Managing Relationship Stress for Families

Getting Started

Living with a house full of people can be stressful under the best of conditions. But during a pandemic, it can be especially challenging. There are fewer social connections outside of the family, as well as disruptions to our normal routines. Here's how to cope.

  • Try to stay on a regular schedule.

    Keep things as normal as you can by keeping to your routines. For example, go to bed at the same time each day. And wake up at the same time.

  • Try new things together.

    Play a new board game. Discover a new craft. Or try different foods. Choose a night each week for movies and games. Let the kids help make decisions about new things to try.

  • Keep moving.

    Exercise can help reduce stress. Have a family dance party. Set family exercise goals. For example, you could see how many pushups or jumping jacks you can each do. If you can go outside, take walks together.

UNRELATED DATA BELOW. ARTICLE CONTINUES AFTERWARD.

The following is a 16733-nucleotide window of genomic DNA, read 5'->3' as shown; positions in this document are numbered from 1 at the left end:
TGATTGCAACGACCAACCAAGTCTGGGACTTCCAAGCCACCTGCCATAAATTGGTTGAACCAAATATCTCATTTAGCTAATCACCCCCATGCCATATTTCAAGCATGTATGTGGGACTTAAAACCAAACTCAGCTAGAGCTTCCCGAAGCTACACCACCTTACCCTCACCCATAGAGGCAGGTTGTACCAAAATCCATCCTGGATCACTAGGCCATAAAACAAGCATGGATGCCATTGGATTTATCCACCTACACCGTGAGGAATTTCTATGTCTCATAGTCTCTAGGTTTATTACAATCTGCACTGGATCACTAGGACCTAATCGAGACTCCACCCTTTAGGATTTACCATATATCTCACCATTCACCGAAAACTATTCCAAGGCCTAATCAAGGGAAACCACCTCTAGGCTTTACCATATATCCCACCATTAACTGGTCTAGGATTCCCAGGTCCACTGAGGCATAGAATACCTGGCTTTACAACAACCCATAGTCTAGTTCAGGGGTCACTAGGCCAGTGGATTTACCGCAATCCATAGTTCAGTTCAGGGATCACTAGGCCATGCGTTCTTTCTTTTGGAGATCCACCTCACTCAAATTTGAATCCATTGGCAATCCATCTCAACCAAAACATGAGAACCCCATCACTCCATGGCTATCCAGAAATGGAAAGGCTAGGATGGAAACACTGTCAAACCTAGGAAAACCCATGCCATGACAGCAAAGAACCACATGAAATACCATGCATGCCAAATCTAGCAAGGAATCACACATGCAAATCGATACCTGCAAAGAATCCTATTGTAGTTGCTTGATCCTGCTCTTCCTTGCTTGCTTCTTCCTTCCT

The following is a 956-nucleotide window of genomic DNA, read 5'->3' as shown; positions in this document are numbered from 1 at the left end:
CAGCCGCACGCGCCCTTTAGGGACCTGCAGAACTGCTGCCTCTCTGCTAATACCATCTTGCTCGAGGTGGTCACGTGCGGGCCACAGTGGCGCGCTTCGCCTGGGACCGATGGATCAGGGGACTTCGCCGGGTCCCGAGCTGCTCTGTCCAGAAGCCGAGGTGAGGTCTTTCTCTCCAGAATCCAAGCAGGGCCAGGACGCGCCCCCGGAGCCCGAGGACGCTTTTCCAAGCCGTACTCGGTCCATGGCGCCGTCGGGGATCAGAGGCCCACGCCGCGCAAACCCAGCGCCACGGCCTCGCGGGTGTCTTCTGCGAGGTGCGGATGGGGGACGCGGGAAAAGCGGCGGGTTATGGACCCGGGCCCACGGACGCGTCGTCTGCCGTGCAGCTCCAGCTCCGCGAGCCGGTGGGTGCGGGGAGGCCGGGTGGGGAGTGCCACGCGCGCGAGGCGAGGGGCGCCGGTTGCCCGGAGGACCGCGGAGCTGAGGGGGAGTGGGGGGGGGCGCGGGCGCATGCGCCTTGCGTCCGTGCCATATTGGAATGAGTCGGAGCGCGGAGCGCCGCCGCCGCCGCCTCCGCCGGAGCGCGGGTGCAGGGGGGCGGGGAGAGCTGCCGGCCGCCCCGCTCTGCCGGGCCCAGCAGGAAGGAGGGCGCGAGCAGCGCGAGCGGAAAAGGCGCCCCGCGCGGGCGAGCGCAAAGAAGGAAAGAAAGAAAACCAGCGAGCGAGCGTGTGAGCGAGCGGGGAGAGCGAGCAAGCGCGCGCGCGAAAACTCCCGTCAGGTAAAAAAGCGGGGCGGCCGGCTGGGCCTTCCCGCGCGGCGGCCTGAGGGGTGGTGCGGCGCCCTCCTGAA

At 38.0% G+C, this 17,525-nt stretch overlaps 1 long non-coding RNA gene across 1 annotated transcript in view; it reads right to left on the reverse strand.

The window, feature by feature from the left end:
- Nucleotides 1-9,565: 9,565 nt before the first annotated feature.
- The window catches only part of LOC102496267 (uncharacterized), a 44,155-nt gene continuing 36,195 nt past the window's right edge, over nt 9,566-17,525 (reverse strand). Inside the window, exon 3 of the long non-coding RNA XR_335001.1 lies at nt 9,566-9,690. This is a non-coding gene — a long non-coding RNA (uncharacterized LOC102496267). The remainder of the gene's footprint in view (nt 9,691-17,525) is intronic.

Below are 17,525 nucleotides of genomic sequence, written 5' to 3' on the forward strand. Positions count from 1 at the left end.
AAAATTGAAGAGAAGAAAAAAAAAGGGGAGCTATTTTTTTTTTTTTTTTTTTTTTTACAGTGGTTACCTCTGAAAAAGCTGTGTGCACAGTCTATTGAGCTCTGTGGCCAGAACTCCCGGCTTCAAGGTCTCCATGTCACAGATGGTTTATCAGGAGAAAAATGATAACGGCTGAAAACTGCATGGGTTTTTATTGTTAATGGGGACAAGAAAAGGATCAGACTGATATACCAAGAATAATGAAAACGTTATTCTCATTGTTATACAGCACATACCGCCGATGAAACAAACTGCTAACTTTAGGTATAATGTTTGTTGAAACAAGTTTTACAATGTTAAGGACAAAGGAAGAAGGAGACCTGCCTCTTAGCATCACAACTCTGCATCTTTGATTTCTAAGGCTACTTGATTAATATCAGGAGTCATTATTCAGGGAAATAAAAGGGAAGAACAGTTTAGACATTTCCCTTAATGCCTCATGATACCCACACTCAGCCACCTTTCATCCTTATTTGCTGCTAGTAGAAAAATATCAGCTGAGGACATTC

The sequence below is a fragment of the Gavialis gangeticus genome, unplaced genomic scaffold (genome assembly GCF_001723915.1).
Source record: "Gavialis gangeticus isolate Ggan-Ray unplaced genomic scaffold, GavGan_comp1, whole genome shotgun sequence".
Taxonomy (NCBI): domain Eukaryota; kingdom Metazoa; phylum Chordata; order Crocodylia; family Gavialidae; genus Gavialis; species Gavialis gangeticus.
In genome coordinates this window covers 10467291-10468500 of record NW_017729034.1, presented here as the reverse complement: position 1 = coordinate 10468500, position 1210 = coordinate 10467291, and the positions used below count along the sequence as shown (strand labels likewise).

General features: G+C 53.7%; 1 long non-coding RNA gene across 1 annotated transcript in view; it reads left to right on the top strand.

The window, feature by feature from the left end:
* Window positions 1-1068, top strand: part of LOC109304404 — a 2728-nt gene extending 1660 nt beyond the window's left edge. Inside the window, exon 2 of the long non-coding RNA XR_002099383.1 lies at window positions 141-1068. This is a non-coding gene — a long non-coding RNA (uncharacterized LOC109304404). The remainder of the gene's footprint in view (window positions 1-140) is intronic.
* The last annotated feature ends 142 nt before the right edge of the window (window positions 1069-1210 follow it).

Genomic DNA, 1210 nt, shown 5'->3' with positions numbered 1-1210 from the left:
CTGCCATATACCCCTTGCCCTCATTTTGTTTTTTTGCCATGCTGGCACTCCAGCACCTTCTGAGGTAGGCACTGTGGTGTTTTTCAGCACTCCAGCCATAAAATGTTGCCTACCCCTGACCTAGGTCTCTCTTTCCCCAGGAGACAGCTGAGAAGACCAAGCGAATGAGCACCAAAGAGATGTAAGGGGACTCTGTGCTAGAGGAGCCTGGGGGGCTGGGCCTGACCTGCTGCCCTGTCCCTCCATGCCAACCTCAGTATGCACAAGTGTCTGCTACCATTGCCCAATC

• Laugh together.

    Find things to do that will make you laugh. Choose a funny movie to watch together, or read a favorite book.

  • Talk to each other about your feelings.

    Let others know if you're scared, sad, or frustrated. Help them understand what you need. You or your child might be worried about the pandemic and want to talk about it. Or maybe someone just needs a hug.

  • Safely connect with friends and family.

    Make time to connect with friends and family by phone, email, or video calls. Staying in touch with people outside of your home will help you feel less isolated.

  • Limit media time.

    It's easy to feel stressed when you spend too much time watching the news or reading about the pandemic on social media. Set limits on how much time the family can spend doing those things. And reward the family for sticking to their goals by playing a favorite game or doing another fun activity together.

  • Learn how to stay calm.

    When you're angry or upset, take a few deep breaths before you speak. Teach your children to do the same when they have strong feelings. Have your child lie down and place a stuffed animal on their belly. Show them how the stuffed animal slowly goes up and down with their slow, deep breaths.

Credits

Current as of: December 1, 2020

Author: Healthwise Staff
Medical Review:
Lesley Ryan MD - Family Medicine